“Dr. Imbasciani’s experience as a state secretary, surgeon, professor, stem cell research advocate, and board member of various medical agencies and organizations makes him exceptionally well-suited to fill the role of ICOC Chair and to lead CIRM in accelerating world class science and treatments for a diverse California and the world. I look forward to working with him in his new role.”
Imbasciani will be sworn in and start on March 28, 2023.
The CIRM Board also awarded $15,457,858 for three projects in the agency’s Clinical program. The goal of the Clinical program is to speed up support for clinical stage candidate stem cell treatments that demonstrate scientific excellence.
Included in the Clinical awards is a $8 million grant to support Immusoft in a Phase I clinical trial to evaluate the safety and tolerability of a cell therapy for Mucopolysaccharidosis (MPS) I, a rare childhood genetic disease that causes organs and tissues of the body to become enlarged. The severe form of this disease is diagnosed at infancy and is fatal within the first 10 years of life.
This brings the number of CIRM-funded clinical trials to 87.
In this study, B cells will be isolated from patients suffering MPSI. These will be transformed with a normal copy of the gene and re-introduced into the patient.
Though there are approved treatments for MPSI, such as bone marrow transplantation, they have significant limitations. The proposed gene therapy for MPSI can potentially offer long-term disease control and prevent debilitating complications.
In addition, the Board awarded $4 million for a late-stage preclinical project by Ryne Bio aiming to improve treatment for Idiopathic Parkinson's disease (PD).
PD is the second-most common neurodegenerative disease after Alzheimer’s disease affecting approximately 1 million people in the U.S. PD is characterized by a loss of dopamine producing neurons that result in motor symptoms, such as dyskinesias (involuntary, erratic, writhing movements of the face, arms, legs or trunk) and non-motor effects such as dementia, depression and sleep disorders.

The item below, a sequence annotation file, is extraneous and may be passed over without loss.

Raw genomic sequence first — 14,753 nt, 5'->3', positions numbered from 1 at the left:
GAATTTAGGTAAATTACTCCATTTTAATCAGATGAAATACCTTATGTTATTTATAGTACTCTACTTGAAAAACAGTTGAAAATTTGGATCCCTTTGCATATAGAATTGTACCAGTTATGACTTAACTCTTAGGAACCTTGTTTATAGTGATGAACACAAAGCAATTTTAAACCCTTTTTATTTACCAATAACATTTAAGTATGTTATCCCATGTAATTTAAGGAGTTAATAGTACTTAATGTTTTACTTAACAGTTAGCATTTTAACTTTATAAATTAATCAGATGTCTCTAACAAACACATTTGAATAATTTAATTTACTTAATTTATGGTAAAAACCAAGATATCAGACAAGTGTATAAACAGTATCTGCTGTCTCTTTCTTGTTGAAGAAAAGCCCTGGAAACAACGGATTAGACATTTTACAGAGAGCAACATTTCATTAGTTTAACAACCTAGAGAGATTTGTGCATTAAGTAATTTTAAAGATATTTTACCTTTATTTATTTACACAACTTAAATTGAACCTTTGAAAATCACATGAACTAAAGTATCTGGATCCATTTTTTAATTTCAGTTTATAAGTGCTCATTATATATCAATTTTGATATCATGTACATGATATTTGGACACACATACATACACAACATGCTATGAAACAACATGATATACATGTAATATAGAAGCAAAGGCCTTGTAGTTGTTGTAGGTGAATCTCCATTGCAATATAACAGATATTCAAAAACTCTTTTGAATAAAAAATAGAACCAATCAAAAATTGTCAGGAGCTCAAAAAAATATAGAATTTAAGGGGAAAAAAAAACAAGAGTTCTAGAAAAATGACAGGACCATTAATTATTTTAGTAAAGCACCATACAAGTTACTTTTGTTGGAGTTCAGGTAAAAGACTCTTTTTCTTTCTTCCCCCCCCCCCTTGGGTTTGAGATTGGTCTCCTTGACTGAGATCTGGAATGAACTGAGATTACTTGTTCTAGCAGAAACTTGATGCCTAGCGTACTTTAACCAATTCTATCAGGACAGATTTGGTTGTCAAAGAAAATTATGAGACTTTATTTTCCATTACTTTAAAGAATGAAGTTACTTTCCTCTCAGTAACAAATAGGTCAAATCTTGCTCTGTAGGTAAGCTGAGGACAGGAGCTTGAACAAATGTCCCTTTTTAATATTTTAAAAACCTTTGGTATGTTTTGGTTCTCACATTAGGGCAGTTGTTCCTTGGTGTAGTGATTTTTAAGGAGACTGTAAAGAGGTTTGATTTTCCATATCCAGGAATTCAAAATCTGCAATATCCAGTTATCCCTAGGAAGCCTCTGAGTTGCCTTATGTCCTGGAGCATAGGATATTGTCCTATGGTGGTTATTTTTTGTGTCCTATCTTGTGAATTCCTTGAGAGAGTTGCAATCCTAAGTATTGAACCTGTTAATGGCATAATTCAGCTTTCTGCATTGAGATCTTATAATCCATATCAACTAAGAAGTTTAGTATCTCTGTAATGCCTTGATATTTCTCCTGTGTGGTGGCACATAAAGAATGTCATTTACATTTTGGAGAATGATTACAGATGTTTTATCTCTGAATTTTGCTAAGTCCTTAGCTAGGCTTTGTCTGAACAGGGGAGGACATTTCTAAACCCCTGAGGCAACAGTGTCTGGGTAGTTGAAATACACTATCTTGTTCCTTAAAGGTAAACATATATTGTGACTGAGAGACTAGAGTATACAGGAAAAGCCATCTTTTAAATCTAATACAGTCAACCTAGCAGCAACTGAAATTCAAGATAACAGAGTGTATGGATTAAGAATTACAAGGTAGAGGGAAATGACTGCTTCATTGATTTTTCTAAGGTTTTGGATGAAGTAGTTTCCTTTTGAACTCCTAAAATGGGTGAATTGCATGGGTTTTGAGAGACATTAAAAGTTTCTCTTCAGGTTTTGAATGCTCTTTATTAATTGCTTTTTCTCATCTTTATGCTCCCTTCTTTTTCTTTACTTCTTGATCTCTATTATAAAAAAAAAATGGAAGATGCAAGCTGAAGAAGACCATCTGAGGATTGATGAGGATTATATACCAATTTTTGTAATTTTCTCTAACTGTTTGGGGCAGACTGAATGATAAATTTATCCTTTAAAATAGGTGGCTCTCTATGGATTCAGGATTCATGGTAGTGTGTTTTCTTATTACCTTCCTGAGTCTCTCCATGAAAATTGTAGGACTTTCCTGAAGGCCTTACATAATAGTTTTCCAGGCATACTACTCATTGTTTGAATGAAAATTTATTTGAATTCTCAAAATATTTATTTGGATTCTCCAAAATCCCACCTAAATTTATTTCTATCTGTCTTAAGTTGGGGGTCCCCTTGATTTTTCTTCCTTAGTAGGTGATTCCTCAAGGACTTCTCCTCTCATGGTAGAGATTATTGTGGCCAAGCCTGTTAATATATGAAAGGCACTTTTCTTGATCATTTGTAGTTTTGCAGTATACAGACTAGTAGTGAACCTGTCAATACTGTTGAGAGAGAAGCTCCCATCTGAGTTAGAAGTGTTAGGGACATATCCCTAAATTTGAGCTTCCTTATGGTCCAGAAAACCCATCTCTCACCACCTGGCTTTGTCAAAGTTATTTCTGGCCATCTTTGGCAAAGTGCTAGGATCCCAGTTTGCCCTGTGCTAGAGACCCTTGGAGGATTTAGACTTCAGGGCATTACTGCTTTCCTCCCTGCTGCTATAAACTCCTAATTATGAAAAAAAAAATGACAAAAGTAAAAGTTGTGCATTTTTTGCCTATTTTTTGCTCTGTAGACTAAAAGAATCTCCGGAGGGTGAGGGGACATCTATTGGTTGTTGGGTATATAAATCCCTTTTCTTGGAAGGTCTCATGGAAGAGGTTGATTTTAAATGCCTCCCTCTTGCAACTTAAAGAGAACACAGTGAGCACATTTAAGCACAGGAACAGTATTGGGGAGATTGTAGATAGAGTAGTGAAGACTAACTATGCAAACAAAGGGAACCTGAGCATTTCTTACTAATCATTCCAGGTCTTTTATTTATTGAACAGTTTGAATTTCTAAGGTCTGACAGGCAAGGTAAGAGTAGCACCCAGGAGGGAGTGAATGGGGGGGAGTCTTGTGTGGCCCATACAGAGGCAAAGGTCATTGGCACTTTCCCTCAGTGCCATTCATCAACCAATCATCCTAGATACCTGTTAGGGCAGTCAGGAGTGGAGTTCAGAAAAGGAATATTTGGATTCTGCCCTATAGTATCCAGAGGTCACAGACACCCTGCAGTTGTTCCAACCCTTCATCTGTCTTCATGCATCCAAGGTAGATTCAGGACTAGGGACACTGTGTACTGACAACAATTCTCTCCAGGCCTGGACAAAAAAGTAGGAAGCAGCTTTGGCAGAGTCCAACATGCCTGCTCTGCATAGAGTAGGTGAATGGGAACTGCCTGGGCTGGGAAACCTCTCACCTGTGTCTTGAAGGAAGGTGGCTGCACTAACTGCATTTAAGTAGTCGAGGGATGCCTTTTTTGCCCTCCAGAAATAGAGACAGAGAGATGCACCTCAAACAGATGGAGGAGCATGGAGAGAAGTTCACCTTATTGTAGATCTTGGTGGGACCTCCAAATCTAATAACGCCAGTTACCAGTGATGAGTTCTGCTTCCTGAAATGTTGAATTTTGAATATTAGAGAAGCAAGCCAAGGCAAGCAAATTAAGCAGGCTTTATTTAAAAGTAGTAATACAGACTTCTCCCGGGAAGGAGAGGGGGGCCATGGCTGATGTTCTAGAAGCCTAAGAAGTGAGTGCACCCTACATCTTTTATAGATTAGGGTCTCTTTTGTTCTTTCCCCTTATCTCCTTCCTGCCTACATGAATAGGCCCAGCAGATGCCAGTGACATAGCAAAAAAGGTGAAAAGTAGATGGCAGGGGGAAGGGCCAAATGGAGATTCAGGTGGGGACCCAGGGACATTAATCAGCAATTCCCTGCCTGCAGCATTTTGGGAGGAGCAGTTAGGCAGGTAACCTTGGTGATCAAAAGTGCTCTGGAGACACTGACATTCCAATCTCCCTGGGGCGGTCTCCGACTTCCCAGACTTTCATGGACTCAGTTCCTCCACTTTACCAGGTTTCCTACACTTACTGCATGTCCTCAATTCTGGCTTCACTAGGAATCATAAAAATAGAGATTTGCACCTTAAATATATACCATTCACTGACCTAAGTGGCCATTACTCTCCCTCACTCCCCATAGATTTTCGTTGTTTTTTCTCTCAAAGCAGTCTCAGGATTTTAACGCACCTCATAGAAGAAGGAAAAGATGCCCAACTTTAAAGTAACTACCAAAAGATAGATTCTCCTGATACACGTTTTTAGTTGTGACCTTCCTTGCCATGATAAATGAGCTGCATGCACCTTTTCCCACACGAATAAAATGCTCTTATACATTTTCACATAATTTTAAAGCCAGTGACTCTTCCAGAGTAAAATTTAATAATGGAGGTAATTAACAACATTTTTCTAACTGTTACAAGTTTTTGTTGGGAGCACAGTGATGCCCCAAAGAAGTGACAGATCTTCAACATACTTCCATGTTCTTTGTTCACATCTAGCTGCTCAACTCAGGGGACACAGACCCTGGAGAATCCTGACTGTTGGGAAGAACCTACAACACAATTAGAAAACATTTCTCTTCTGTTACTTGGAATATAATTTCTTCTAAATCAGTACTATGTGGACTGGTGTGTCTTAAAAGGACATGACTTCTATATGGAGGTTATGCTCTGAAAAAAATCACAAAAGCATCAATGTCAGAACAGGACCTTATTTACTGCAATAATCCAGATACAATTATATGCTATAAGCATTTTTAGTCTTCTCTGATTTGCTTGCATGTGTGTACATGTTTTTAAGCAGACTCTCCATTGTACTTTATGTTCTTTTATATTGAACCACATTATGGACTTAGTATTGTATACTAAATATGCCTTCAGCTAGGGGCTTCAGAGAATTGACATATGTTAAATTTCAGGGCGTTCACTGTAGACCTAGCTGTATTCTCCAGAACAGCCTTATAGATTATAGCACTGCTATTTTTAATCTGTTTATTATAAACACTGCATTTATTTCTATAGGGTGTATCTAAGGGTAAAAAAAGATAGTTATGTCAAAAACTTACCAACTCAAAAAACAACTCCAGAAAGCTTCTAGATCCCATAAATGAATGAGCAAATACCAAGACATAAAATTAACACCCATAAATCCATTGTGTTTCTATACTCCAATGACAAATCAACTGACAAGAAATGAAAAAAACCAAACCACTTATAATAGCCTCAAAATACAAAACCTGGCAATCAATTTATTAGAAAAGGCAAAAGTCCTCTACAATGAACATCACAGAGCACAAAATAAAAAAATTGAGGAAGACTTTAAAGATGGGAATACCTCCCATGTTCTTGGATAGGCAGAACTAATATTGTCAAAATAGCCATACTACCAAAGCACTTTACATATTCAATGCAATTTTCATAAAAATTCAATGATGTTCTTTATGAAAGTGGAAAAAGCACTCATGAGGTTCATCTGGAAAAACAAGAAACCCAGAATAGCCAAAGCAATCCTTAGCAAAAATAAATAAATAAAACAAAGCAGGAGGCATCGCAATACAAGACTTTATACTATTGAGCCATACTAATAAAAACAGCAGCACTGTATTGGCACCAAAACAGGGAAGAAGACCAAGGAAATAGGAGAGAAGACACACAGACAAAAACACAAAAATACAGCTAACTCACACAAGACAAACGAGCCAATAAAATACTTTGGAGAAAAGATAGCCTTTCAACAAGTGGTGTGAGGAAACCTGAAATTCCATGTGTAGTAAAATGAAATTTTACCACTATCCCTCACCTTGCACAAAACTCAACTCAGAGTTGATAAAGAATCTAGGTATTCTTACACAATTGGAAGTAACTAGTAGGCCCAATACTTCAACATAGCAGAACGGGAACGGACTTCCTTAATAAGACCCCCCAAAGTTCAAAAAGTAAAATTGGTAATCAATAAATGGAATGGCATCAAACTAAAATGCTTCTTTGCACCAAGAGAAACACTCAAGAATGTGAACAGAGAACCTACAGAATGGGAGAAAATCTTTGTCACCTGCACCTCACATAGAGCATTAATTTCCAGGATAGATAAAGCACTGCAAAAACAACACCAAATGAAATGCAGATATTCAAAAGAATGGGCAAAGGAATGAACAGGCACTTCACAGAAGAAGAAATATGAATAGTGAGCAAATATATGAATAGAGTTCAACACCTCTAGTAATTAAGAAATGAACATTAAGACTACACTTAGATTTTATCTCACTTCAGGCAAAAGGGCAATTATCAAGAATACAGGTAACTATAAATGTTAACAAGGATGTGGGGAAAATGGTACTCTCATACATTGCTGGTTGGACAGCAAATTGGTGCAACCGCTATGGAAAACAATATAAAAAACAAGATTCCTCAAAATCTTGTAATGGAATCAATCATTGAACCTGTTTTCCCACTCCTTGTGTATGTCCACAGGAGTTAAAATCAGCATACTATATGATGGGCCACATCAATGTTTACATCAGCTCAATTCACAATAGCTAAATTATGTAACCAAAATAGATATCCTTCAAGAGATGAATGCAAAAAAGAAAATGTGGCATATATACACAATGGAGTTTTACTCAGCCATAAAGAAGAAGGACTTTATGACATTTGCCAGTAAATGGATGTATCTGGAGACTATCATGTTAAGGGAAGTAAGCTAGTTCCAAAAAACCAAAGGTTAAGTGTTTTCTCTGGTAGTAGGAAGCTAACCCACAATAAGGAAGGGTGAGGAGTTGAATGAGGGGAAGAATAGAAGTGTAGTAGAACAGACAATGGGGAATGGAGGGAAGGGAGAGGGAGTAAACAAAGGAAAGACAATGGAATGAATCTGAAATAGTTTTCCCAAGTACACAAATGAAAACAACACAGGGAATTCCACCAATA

Dopamine is a type of neurotransmitter and hormone thatplays a role in many important body functions, including movement and memory.
In this proposed therapy, the goal is to deliver dopamine producing cells to replace the lost neuronsto the brain of Parkinson's disease patients to restore/improve motor function.
The current grant is being funded to conduct Investigational New Drug (IND) enabling, nonclinical safety studies per the US Food and Drug Administration (FDA) Guidance. The IND is the authorization needed to begin a clinical trial in Parkinson’s patients.
The list of successful applicants in CIRM’s Clinical program are:
Development of cryopreserved interferon-gamma primed allogeneic MSCs, for treatment of steroid refractory acute graft versus host disease
Ossium Health - Brian Johnstone
Allogeneic iPSC derived Dopaminergic Drug Product for Parkinson's disease
Ryne Bio - Howard J Federoff
A Phase I Open Label Study to Evaluate the Safety and Tolerability of a Candidate in Patients with Mucopolysaccharidosis Type 1
Immusoft Corporation - Robert Hayes
The CIRM Board also awarded $32,992,265 to 16 projects in the agency’s Quest Awards Program, which promotes the discovery of promising new stem cell-based and gene therapy technologies that could be translated to enable broad use and ultimately, improve patient care.